The Mountains Are Calling: Bunya Mountains Weekend Getaway

With the start of my fieldwork for  my Honours project in a national park only four hours drive from where I live, I began to realise that there was a serious number of national parks within driving distance of me. I also realised that in my six years of living in south east Queensland I had visited maybe only three of them – this in spite of my prolific love for all things nature and rainforest. This discovery also occurred around the same time that I was going stir crazy, stuck in the same city for weeks at a time. Unsurprisingly, my brain put these facts together and I decided to start making better use of my weekends by using them to get away. So about a month ago I drove back from Sundown and my field work, spent one night in the city (and my new house), and left again the next morning for another national park.


Admittedly, I’ve been to the Bunya Mountains before. Twice, in fact. Both were academic-related trips, though (once for high school biology and once for a university assignments on wallabies), so it was really time I went there purely for leisure. And my parents were going and invited me; I couldn’t say no to that!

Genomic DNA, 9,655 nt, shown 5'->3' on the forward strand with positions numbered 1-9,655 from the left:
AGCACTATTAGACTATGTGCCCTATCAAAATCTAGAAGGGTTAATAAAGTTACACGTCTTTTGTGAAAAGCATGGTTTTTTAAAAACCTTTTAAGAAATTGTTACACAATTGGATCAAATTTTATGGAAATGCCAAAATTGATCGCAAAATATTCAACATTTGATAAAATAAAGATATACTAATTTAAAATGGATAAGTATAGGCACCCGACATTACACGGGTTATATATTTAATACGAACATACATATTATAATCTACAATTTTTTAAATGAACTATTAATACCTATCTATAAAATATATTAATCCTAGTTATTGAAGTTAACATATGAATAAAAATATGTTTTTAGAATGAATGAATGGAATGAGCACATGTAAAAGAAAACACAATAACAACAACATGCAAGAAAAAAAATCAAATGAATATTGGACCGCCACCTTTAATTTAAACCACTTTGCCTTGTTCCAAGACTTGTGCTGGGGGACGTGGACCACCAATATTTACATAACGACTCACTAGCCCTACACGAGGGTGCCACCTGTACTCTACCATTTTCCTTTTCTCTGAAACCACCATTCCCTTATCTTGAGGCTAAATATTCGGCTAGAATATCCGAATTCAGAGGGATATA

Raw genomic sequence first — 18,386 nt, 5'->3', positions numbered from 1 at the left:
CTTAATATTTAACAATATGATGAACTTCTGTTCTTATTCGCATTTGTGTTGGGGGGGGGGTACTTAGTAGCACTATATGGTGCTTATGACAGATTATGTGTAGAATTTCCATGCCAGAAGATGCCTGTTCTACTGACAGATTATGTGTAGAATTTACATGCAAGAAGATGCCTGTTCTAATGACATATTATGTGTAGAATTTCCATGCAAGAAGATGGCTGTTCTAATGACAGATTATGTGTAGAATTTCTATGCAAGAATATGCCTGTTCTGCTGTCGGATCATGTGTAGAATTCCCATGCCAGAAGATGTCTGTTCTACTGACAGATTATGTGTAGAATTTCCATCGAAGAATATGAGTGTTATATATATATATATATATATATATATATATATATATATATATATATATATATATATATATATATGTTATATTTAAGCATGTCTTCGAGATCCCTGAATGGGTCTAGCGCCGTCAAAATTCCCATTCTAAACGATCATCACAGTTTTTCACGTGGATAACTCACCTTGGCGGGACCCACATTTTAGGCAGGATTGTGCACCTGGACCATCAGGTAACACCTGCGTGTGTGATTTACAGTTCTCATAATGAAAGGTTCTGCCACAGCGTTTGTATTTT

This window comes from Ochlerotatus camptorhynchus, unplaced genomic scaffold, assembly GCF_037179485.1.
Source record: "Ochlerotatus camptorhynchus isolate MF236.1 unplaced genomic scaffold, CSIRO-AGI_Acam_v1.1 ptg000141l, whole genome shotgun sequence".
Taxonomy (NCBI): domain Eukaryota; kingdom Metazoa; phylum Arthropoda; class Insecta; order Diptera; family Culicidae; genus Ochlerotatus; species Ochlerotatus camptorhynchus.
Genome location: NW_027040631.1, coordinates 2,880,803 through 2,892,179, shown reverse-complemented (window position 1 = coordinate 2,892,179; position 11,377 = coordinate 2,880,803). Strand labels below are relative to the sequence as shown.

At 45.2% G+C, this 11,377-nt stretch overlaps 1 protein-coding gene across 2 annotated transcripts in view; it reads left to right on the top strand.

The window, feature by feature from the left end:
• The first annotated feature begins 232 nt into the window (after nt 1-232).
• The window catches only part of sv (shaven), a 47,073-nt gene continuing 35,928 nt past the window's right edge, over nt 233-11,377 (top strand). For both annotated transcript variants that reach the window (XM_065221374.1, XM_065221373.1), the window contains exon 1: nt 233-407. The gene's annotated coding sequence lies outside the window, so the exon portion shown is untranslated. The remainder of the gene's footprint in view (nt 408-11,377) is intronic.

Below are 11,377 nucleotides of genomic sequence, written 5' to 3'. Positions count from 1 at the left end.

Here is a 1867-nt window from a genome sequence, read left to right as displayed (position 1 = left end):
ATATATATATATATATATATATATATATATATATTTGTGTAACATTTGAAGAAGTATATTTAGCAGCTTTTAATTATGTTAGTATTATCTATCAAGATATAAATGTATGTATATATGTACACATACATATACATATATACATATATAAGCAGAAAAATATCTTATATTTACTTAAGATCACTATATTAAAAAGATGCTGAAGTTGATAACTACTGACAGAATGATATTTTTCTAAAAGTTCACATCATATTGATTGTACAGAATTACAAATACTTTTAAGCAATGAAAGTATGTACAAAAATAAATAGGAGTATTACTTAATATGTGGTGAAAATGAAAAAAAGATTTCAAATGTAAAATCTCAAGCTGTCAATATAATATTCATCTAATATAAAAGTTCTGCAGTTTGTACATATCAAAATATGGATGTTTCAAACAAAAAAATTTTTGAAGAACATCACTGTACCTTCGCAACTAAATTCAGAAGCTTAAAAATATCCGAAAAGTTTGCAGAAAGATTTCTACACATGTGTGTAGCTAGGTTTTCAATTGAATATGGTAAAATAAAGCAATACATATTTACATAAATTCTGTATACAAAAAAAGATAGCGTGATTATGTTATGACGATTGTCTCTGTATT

I managed to convince my parents to do a quick walk down to a waterfall, but after I got into the rainforest there was really no getting me out, so we split up. I continued around the 4km return track while they headed back to the house to relax and warm up by the fire (it’s winter here: it was rainy and cold, I don’t blame them). The walk didn’t take too long – around two hours total (but I walk fast and stop to take a lot of photos, so times may vary), but the track was very muddy and slippery since it had rained the night before.


I didn’t have time to do that 10km return track (with multiple detours off to look outs and waterfalls), but I want to go back one day and do it! In my now three visits to the Bunya Mountains I’ve never managed to make it there, but I have done the same 4km track each time and I have to say I still love it. If long walks aren’t your thing, there are two smaller tracks (500m and 750m, I think) that don’t take very long and are still quite pretty to walk on. And the path is a bit sturdier.